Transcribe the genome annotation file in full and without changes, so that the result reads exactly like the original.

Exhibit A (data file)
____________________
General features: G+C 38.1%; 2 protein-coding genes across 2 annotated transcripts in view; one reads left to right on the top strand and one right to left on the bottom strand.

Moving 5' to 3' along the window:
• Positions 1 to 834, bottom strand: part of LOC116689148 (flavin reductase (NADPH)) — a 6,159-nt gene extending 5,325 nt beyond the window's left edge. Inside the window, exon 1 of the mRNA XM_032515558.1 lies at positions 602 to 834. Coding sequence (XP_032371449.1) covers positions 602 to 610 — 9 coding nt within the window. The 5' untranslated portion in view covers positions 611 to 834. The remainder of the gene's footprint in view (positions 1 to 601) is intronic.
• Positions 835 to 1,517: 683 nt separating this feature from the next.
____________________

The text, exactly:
General features: G+C 38.1%; 2 protein-coding genes across 2 annotated transcripts in view; one reads left to right on the top strand and one right to left on the bottom strand.

Moving 5' to 3' along the window:
• Positions 1 to 834, bottom strand: part of LOC116689148 (flavin reductase (NADPH)) — a 6,159-nt gene extending 5,325 nt beyond the window's left edge. Inside the window, exon 1 of the mRNA XM_032515558.1 lies at positions 602 to 834. Coding sequence (XP_032371449.1) covers positions 602 to 610 — 9 coding nt within the window. The 5' untranslated portion in view covers positions 611 to 834. The remainder of the gene's footprint in view (positions 1 to 601) is intronic.
• Positions 835 to 1,517: 683 nt separating this feature from the next.